(adsbygoogle = window.adsbygoogle || []).push({}); 1. The problem statement, all variables and given/known data

Let f : R ---> R be a Continuosly differentiable function such that f(0) = 0 , f(1) = 1 and f'(0) = f'(1) = 0 .

Show that their exists an S in (0, 1) such that |f''(S)| > 4 .

2. Relevant equations

I am unsure if I am even supposed to use the mean value theorm in this problem, but it seems like you have to..

THE MEAN VALUE THEORM:

Let f : [a, b] → R be continuous on the closed interval [a, b], and differentiable on the open interval (a, b). Then there exists some R in (a, b) such that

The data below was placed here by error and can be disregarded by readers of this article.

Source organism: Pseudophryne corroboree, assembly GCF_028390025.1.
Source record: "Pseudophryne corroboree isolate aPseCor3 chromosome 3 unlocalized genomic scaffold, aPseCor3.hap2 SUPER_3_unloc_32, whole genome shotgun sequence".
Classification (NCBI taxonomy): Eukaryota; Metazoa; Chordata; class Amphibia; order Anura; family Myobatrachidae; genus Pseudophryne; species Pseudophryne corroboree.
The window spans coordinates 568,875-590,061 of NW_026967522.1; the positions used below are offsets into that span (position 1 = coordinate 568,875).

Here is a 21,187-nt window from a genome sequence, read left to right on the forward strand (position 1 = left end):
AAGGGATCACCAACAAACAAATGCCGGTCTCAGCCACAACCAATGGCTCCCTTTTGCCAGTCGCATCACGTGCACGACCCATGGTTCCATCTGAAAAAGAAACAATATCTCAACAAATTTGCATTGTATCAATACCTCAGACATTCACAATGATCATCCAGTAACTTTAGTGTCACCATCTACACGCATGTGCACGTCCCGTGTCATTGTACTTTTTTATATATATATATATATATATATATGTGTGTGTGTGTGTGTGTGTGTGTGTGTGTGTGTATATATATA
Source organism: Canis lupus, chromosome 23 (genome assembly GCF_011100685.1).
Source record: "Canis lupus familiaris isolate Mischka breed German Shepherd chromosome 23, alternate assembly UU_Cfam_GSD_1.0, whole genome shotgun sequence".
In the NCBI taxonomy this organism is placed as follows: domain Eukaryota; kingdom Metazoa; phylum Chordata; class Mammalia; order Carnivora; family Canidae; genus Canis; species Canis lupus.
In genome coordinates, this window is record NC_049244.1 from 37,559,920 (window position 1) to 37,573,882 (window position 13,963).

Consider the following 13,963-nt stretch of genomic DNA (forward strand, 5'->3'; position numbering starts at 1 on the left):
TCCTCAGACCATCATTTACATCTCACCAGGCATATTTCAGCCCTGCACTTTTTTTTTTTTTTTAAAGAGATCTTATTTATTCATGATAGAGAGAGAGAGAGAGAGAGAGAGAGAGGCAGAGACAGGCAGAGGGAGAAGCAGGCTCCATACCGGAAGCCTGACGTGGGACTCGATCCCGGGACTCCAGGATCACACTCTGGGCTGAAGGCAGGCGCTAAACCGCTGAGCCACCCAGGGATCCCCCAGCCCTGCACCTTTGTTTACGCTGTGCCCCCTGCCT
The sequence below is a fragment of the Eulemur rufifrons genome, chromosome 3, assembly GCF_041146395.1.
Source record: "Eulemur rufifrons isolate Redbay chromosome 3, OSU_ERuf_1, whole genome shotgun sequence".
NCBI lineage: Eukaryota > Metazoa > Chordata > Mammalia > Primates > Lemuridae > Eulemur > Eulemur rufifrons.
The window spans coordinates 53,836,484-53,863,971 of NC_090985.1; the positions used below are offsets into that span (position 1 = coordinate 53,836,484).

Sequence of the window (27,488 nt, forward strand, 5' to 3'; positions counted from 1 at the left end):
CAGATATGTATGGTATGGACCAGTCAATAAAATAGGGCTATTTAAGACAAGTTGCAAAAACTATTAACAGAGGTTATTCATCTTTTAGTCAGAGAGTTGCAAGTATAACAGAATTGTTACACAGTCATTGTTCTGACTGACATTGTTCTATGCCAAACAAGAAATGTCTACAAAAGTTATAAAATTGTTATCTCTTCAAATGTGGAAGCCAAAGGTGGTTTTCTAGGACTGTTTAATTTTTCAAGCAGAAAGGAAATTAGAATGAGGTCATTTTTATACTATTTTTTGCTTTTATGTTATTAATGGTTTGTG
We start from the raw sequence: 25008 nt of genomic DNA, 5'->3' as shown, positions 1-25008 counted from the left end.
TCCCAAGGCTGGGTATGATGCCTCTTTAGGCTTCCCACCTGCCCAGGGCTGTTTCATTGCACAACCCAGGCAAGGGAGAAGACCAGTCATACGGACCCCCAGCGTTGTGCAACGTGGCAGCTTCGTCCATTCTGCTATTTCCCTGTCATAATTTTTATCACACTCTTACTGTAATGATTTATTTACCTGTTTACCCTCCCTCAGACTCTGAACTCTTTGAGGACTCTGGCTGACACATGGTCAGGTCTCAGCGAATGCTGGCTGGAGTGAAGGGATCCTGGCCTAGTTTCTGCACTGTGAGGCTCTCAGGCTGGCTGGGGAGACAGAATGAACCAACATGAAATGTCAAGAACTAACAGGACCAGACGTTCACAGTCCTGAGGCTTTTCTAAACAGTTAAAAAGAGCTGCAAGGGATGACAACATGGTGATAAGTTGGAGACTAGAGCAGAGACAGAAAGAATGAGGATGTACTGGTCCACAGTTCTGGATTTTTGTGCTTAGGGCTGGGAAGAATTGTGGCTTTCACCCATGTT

f(b) − f(a) = f'(R)(b − a)

3. The attempt at a solution

Apply derivatives to the mean value theorm above to get:

f'(b) − f'(a) = f''(S)(b − a)

Now, taking the magnitudes, we get

|f'(b) − f'(a)| < |f''(S)||(b − a)|

Now computing, we get

|f'(1) − f'(0)| < |f''(S)||(1 − 0)|

|0 − 0| < |f''(S)|

0< |f''(S)|

Hence

0< |f''(S)|

so indeed, 4< |f''(S)|

How does this sound?

I am very unsure of this...I dont think it is rigourous enough

**Physics Forums | Science Articles, Homework Help, Discussion**

Join Physics Forums Today!

The friendliest, high quality science and math community on the planet! Everyone who loves science is here!

The friendliest, high quality science and math community on the planet! Everyone who loves science is here!

# Homework Help: Mean Value Theorm type question

**Physics Forums | Science Articles, Homework Help, Discussion**